Say that one member is great at researching the physical sciences. Another is particularly talented at project management. And a third builds beautiful prototypes. It looks to me like you’ve got a small team that can build a rocket!
What chance does any one team member have in building a rocket without help? A slim chance.
Teams can also look inside themselves to identify personality types or communication styles. Members, with the help of their leader, will uncover the synergies and collaborative opportunities they hold. They can train each other in different areas, too, and they can take on special projects that might not otherwise be tackled.
With all this communication and collaboration, you could say that you and your people are well into becoming their own community.
Which is, of course, the final C in our system.
The Team as a Community - Last but not Lea After the importance of communication, I’d probably rank a sense of community both within and surrounding a team’s success as the next most vital part of building a high performance team.
Community can feel like an abstract thing. But according to Big Futures, it doesn’t need to be:st
“We need rituals and events to remind us just how compelling and real community is.
Community can mean many things to many teams, but it seems most effective when it has common goals. A common community goal can be sponsoring a charity, driving innovative trends within an industry, or engaging in a special project. This is what feeds the team’s spirit and elevates it to a whole new level, beyond merely working together.
When President Kennedy focused on the moon project as a common community goal, he joined all three of these aspects. Is it any wonder that the U.S. reached the moon as quickly as it did?”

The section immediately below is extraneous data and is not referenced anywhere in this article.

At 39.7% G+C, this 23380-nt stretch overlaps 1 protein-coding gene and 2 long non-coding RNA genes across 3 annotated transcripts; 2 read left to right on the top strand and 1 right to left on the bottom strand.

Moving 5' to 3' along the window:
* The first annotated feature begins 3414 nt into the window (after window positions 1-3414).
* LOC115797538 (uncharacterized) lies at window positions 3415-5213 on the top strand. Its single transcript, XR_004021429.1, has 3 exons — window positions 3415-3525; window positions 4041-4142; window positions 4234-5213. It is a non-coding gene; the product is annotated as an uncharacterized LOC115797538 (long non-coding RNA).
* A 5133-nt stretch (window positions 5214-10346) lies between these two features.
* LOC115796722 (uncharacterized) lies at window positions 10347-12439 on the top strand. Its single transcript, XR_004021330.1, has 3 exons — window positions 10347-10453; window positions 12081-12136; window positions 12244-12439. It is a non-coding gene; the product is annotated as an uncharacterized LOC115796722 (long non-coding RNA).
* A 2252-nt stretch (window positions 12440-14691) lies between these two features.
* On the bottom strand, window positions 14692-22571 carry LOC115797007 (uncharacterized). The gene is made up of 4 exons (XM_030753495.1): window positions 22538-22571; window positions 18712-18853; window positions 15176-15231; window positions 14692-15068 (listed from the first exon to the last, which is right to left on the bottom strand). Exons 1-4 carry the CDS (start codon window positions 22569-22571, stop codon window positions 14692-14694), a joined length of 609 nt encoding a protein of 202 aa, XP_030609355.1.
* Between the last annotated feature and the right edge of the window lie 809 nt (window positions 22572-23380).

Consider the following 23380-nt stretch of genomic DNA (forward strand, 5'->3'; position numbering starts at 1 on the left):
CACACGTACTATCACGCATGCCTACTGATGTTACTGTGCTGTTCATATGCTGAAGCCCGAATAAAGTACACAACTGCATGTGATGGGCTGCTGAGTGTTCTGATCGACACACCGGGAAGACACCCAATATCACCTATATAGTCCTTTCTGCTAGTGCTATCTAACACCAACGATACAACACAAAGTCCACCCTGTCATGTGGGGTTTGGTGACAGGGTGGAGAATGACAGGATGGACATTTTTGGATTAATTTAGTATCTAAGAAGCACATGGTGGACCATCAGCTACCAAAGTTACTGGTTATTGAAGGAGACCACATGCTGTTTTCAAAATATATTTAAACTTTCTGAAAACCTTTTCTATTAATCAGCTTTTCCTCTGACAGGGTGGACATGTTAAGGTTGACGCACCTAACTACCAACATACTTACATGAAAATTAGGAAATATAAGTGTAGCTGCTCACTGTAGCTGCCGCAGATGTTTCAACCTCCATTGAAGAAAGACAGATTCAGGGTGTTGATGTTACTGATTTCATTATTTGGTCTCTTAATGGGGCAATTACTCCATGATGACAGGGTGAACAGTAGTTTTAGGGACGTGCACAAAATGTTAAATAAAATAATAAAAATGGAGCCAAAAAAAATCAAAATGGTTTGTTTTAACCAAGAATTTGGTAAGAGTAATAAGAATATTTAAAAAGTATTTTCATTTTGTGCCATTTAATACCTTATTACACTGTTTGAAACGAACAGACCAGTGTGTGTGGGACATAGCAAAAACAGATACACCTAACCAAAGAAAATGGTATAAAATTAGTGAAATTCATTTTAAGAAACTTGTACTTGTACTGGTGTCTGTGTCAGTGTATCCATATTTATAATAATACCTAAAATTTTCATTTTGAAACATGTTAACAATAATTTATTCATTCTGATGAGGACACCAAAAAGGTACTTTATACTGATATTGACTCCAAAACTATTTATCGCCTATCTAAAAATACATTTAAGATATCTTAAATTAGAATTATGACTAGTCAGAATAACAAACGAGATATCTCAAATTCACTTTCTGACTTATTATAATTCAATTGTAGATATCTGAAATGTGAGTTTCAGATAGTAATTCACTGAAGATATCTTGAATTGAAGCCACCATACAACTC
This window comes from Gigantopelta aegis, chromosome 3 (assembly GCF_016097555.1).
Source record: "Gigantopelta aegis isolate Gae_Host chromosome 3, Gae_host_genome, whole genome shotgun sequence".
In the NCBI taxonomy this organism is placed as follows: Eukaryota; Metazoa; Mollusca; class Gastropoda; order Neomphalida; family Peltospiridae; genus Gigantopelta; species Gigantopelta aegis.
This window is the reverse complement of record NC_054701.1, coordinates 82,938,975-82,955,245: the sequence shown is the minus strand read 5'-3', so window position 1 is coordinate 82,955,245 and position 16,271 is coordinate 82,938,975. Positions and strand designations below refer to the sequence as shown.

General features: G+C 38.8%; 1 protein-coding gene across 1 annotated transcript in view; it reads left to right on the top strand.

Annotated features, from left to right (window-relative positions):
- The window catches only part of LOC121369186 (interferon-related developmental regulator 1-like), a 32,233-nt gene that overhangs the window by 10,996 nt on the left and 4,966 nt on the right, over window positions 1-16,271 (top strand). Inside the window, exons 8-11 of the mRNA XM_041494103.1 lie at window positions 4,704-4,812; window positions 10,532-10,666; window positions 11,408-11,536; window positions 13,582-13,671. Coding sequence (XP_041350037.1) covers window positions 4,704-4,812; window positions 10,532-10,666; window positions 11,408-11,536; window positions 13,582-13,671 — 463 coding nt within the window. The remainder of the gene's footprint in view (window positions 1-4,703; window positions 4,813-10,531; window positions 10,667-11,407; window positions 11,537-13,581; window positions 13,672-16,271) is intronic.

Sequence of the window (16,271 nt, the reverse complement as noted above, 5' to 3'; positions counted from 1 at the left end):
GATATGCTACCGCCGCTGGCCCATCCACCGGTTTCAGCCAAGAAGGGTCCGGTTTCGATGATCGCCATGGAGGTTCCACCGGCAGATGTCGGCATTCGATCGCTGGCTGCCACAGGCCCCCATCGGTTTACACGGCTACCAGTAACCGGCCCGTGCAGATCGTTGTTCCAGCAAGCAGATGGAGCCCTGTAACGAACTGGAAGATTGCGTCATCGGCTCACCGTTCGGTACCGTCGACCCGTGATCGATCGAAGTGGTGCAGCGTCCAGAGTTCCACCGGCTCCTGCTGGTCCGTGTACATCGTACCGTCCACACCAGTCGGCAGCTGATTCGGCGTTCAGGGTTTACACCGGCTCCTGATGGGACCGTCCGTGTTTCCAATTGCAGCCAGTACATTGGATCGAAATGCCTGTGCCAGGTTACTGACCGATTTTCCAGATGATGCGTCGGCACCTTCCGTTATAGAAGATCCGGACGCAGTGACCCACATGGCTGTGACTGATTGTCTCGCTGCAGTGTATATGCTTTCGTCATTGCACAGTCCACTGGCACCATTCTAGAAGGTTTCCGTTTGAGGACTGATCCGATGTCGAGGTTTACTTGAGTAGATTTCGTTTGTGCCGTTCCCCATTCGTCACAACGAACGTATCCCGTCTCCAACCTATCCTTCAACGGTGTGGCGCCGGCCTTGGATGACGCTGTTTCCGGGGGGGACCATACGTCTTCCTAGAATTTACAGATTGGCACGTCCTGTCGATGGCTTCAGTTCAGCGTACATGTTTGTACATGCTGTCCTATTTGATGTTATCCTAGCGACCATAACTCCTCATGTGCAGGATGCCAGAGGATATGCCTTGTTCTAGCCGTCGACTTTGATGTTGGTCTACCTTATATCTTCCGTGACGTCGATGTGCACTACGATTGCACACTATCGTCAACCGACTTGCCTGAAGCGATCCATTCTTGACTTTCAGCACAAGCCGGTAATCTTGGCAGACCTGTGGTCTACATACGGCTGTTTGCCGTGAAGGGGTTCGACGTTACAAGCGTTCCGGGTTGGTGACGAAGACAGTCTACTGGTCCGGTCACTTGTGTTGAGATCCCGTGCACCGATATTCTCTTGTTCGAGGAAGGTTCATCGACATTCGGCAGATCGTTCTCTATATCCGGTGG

Creating opportunities to improve the sense of community and team spirit in your team can be fun!
That’s because it is important that that teams derive their sense of community through experience.
You can’t just say, look, we’re a community, and, voila, become one. You and your people need a compelling, shared experience.
Look for a community goal or experience that reflects the fundamental make-up of the team:
Individual participation in a common goal solidifies the basic desire to be part of something bigger than ourselves. How a team experiences community often gives it a real sense as to what it means and what is most fulfilling about it.
One option is some form of philanthropic team building activity. Your team’s community projects may become metaphors for everything else your team does.
So there they are. The three Cs.
In identifying your team’s ultimate success formula, I invite you to consider the importance of communication, collaboration and community as the foundation for your corporate team building program.
Excellence in all three can ultimately determine how effective your team can be.
Thanks again to Patrick Duffy for the inspiration for this page. You can see the listing for the Edmonton-based company owned and operated by Patrick and his wife, Adrienne, Big Futures Inc., in our team building directory.